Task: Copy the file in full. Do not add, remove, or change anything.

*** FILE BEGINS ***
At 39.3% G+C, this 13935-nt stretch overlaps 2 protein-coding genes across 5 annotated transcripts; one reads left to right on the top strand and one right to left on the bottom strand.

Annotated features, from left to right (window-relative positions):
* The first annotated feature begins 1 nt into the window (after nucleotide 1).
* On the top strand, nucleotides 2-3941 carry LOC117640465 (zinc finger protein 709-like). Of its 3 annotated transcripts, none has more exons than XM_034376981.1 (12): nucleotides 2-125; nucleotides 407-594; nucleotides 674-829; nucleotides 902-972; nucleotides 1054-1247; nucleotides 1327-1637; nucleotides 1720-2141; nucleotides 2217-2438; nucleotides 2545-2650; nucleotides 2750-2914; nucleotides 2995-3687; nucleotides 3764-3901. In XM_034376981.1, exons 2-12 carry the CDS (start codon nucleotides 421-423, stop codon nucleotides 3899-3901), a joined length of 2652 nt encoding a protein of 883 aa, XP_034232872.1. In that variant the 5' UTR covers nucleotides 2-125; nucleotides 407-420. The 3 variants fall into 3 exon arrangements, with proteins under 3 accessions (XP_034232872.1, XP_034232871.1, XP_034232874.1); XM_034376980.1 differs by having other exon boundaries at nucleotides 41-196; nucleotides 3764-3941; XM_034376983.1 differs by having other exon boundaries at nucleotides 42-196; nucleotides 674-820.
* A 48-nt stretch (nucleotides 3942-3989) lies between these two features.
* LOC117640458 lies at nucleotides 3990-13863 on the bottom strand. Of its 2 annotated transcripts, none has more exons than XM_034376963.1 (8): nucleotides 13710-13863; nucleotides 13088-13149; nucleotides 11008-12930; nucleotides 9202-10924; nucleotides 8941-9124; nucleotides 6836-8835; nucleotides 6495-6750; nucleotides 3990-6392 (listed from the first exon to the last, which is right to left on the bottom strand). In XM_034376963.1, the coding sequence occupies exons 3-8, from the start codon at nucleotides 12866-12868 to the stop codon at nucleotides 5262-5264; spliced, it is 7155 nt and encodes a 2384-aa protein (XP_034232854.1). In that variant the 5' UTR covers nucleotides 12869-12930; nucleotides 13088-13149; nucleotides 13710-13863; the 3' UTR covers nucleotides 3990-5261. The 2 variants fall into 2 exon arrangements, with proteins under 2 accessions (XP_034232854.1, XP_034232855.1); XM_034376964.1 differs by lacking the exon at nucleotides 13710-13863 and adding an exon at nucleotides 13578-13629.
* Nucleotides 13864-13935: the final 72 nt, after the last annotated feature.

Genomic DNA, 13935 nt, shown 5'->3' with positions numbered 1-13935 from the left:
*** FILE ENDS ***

At 39.3% G+C, this 13935-nt stretch overlaps 2 protein-coding genes across 5 annotated transcripts; one reads left to right on the top strand and one right to left on the bottom strand.

Annotated features, from left to right (window-relative positions):
* The first annotated feature begins 1 nt into the window (after nucleotide 1).
* On the top strand, nucleotides 2-3941 carry LOC117640465 (zinc finger protein 709-like). Of its 3 annotated transcripts, none has more exons than XM_034376981.1 (12): nucleotides 2-125; nucleotides 407-594; nucleotides 674-829; nucleotides 902-972; nucleotides 1054-1247; nucleotides 1327-1637; nucleotides 1720-2141; nucleotides 2217-2438; nucleotides 2545-2650; nucleotides 2750-2914; nucleotides 2995-3687; nucleotides 3764-3901. In XM_034376981.1, exons 2-12 carry the CDS (start codon nucleotides 421-423, stop codon nucleotides 3899-3901), a joined length of 2652 nt encoding a protein of 883 aa, XP_034232872.1. In that variant the 5' UTR covers nucleotides 2-125; nucleotides 407-420. The 3 variants fall into 3 exon arrangements, with proteins under 3 accessions (XP_034232872.1, XP_034232871.1, XP_034232874.1); XM_034376980.1 differs by having other exon boundaries at nucleotides 41-196; nucleotides 3764-3941; XM_034376983.1 differs by having other exon boundaries at nucleotides 42-196; nucleotides 674-820.
* A 48-nt stretch (nucleotides 3942-3989) lies between these two features.
* LOC117640458 lies at nucleotides 3990-13863 on the bottom strand. Of its 2 annotated transcripts, none has more exons than XM_034376963.1 (8): nucleotides 13710-13863; nucleotides 13088-13149; nucleotides 11008-12930; nucleotides 9202-10924; nucleotides 8941-9124; nucleotides 6836-8835; nucleotides 6495-6750; nucleotides 3990-6392 (listed from the first exon to the last, which is right to left on the bottom strand). In XM_034376963.1, the coding sequence occupies exons 3-8, from the start codon at nucleotides 12866-12868 to the stop codon at nucleotides 5262-5264; spliced, it is 7155 nt and encodes a 2384-aa protein (XP_034232854.1). In that variant the 5' UTR covers nucleotides 12869-12930; nucleotides 13088-13149; nucleotides 13710-13863; the 3' UTR covers nucleotides 3990-5261. The 2 variants fall into 2 exon arrangements, with proteins under 2 accessions (XP_034232854.1, XP_034232855.1); XM_034376964.1 differs by lacking the exon at nucleotides 13710-13863 and adding an exon at nucleotides 13578-13629.
* Nucleotides 13864-13935: the final 72 nt, after the last annotated feature.

Genomic DNA, 13935 nt, shown 5'->3' with positions numbered 1-13935 from the left: